Recently I celebrated a birthday that ended in a ZERO and my husband gave me a “day away.” I chose a day in Oak Park, Illinois touring the Frank Lloyd Wright Home and Studio followed by a walking tour of his neighborhood.
I really enjoy historical fiction novels based on the lives of real people. A few years ago the book Clara and Mr. Tiffany by Susan Vreeland inspired a Spring Break trip to New York City to see Tiffany Glass. After reading Nancy Horan’s Loving Frank and T.C. Boyle’s The Women, I’ve wanted to visit the Frank Lloyd Wright Home and Studio in Oak Park as well as Taliesin in Spring Green, WI.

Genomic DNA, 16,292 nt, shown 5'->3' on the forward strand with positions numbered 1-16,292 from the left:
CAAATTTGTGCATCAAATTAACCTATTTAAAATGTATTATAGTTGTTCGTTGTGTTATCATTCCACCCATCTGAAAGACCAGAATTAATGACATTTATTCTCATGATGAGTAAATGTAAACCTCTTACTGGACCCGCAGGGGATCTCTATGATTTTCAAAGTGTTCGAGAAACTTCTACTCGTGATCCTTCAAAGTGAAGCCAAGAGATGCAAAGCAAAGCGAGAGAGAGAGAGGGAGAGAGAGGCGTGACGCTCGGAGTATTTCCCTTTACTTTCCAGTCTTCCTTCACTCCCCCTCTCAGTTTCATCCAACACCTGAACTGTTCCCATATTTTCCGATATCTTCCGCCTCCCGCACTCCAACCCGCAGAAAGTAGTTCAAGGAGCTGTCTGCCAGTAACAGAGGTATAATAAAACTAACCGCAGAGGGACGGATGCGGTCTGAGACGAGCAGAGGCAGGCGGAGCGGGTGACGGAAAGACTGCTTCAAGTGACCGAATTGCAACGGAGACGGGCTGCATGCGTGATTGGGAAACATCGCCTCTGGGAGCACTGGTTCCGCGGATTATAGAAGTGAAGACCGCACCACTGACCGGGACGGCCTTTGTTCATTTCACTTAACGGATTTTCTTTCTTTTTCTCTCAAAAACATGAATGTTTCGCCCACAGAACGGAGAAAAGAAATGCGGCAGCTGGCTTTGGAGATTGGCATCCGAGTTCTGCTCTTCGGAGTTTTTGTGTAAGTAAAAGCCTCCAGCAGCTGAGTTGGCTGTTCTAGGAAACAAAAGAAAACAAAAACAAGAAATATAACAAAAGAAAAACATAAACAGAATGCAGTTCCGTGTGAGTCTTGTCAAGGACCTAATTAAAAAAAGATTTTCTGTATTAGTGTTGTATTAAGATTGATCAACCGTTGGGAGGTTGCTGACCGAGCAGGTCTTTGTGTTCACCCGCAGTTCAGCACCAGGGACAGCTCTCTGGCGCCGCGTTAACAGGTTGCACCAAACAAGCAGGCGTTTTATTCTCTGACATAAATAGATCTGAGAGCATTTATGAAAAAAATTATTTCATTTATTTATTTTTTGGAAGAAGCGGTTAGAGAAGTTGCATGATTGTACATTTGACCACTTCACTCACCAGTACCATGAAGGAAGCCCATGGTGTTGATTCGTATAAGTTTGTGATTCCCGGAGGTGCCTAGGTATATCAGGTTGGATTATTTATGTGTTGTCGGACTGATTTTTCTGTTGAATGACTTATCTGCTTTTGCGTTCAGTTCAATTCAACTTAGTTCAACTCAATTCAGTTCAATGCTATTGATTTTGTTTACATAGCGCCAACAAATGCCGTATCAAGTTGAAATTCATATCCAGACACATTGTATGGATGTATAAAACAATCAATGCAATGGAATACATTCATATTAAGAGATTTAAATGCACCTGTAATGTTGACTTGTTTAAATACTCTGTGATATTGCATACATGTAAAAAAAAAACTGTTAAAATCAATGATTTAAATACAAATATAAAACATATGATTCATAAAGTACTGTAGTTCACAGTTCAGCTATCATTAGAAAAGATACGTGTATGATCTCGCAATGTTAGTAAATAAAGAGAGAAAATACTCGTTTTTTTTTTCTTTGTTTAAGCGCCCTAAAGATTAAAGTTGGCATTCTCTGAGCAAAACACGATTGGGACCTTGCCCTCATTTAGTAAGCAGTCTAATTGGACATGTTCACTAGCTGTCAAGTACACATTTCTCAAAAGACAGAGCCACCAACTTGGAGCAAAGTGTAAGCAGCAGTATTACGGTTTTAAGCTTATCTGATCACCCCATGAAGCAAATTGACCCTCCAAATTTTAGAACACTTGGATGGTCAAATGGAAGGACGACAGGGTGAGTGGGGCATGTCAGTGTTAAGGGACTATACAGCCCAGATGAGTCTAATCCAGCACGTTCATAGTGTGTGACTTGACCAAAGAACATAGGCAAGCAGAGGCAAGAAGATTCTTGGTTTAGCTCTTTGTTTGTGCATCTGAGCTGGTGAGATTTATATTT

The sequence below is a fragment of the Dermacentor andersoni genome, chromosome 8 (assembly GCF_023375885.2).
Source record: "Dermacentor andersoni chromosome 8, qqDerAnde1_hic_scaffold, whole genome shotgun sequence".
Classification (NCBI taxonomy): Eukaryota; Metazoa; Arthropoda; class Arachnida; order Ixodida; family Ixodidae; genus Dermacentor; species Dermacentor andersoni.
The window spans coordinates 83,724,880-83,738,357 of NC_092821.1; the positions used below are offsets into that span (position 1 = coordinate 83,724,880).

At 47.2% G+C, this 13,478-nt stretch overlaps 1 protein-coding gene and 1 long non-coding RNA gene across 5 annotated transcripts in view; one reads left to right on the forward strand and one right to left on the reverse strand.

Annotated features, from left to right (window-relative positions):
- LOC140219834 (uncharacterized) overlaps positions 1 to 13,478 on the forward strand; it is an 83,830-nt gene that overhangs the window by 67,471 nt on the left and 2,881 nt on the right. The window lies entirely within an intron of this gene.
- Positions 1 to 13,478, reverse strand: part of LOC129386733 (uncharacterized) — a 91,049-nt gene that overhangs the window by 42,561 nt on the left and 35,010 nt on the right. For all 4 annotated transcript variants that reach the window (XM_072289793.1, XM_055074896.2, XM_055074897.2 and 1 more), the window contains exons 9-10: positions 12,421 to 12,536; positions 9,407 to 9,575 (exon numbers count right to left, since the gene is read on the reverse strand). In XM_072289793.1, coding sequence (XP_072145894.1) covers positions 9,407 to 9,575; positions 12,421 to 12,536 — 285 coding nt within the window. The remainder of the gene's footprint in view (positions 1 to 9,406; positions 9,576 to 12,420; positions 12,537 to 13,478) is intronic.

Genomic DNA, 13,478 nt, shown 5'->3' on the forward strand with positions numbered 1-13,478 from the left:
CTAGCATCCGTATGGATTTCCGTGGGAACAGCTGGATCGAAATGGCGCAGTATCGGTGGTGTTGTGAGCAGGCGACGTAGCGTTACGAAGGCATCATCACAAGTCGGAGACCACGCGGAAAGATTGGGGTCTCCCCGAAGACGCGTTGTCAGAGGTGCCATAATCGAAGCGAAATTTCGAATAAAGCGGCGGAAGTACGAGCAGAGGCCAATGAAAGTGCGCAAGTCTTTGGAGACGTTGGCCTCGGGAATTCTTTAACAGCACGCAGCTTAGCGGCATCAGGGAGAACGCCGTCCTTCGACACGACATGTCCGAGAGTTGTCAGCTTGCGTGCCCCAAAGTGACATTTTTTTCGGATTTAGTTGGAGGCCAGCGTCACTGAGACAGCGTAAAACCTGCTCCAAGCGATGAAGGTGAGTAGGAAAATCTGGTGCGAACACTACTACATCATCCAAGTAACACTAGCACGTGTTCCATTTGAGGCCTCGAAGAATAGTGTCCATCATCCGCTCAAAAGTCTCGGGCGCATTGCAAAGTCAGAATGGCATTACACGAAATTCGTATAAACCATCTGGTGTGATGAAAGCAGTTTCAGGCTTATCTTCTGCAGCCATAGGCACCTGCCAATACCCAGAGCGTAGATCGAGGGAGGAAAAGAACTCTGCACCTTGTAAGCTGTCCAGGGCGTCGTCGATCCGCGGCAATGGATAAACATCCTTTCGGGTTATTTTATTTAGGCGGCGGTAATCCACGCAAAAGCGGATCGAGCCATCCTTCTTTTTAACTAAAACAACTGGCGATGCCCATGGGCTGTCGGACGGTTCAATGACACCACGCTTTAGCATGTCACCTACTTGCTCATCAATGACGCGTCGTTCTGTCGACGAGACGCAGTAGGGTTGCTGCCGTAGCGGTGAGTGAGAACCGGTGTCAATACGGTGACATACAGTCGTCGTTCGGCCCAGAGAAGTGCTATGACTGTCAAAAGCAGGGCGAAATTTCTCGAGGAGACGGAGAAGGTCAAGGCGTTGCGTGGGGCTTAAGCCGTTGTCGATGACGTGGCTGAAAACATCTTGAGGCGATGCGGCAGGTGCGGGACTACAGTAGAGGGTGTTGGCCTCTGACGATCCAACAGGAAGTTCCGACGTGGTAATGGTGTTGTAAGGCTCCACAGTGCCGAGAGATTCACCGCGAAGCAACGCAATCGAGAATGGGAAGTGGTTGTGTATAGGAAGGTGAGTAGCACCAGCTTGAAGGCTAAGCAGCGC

The tour in Oak Park was wonderful. The volunteer guide was very knowledgeable and I learned a lot about Wright’s architecture, style and philosophy. The tour was light on personal details but that was OK. Books can fill in the details there. It was amazing to see Wright’s experimentation through the many homes we walked by in the neighborhood and the evolution of his style.
If you are looking for a getaway, I’d recommend reading the two historical fiction novels about Frank Lloyd Wright and then heading to Oak Park for a day.
If you are looking for more adventures in Oak Park, the Ernest Hemingway Birthplace Home and Museum is just a couple blocks from the Frank Lloyd Wright Home and Studio. We didn’t get a chance to tour the Hemingway Museum, but if you are interested, you might consider reading The Paris Wife by Paula McLain before you go. Enjoy